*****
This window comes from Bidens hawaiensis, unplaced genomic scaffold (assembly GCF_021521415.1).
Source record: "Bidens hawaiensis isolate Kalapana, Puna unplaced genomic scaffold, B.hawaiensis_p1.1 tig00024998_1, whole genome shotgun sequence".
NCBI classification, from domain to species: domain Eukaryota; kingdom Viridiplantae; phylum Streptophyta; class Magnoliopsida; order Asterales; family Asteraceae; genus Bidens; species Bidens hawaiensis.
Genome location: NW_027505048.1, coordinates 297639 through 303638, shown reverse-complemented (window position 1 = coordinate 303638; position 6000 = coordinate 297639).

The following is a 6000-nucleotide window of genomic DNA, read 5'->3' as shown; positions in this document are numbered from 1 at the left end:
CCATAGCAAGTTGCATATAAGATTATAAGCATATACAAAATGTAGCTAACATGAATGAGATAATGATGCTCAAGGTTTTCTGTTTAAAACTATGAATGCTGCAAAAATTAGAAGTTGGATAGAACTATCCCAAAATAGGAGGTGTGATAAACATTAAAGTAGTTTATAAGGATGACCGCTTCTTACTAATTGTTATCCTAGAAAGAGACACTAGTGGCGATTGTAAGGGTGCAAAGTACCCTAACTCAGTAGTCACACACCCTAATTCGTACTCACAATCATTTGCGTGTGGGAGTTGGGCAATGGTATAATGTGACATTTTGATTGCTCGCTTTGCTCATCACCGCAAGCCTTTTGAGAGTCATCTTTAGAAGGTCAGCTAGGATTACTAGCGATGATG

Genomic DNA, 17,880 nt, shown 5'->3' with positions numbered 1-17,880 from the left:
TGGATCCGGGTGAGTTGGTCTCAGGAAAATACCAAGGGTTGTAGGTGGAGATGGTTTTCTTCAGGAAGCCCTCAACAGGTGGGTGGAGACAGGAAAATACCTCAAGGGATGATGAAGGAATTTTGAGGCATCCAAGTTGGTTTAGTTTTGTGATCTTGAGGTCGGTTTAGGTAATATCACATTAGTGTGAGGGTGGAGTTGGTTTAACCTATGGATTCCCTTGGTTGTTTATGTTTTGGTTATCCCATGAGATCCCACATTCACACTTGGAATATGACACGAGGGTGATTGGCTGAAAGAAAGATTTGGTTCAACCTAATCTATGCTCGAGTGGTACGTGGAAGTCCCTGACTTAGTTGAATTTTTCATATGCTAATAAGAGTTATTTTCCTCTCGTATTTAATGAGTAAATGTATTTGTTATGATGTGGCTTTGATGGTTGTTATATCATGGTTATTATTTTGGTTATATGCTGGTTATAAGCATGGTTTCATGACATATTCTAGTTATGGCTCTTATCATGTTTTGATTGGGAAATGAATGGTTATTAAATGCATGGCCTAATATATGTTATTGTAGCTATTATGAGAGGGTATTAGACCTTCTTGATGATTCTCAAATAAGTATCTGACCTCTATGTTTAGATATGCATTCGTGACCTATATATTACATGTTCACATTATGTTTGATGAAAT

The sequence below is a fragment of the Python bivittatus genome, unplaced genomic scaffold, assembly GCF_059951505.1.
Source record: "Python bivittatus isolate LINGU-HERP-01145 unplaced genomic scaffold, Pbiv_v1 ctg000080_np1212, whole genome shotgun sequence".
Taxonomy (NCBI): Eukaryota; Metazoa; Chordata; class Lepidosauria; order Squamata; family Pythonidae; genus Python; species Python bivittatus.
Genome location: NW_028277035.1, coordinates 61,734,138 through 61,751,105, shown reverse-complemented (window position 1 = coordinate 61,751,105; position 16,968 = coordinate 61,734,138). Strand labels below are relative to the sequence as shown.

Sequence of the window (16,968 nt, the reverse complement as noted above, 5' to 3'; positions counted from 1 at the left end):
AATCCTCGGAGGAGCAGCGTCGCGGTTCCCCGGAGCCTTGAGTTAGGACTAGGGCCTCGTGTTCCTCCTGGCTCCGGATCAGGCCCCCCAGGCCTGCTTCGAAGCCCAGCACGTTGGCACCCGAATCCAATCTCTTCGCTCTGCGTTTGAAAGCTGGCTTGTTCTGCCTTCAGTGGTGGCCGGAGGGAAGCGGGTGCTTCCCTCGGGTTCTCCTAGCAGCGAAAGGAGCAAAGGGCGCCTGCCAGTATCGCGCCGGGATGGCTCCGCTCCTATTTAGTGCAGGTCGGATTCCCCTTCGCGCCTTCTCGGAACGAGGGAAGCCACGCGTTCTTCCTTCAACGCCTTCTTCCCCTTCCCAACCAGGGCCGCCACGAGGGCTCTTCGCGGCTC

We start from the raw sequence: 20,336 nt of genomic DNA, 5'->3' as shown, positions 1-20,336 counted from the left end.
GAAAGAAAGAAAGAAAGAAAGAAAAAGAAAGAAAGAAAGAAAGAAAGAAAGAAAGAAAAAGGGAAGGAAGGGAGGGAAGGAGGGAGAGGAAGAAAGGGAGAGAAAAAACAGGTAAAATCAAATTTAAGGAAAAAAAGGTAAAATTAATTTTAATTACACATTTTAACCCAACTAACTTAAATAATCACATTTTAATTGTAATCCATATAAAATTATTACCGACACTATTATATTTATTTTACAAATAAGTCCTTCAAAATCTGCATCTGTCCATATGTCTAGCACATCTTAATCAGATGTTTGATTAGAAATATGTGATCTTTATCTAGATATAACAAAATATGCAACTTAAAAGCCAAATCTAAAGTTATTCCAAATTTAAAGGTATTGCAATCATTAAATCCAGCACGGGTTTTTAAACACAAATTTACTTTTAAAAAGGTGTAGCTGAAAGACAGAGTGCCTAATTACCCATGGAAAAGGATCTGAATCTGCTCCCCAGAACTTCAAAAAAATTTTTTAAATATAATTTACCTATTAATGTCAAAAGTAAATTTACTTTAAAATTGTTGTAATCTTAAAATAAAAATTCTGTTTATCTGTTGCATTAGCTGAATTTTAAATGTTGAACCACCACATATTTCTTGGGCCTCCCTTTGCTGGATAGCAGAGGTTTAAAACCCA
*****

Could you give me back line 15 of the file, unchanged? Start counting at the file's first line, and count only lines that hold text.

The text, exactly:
We start from the raw sequence: 20,336 nt of genomic DNA, 5'->3' as shown, positions 1-20,336 counted from the left end.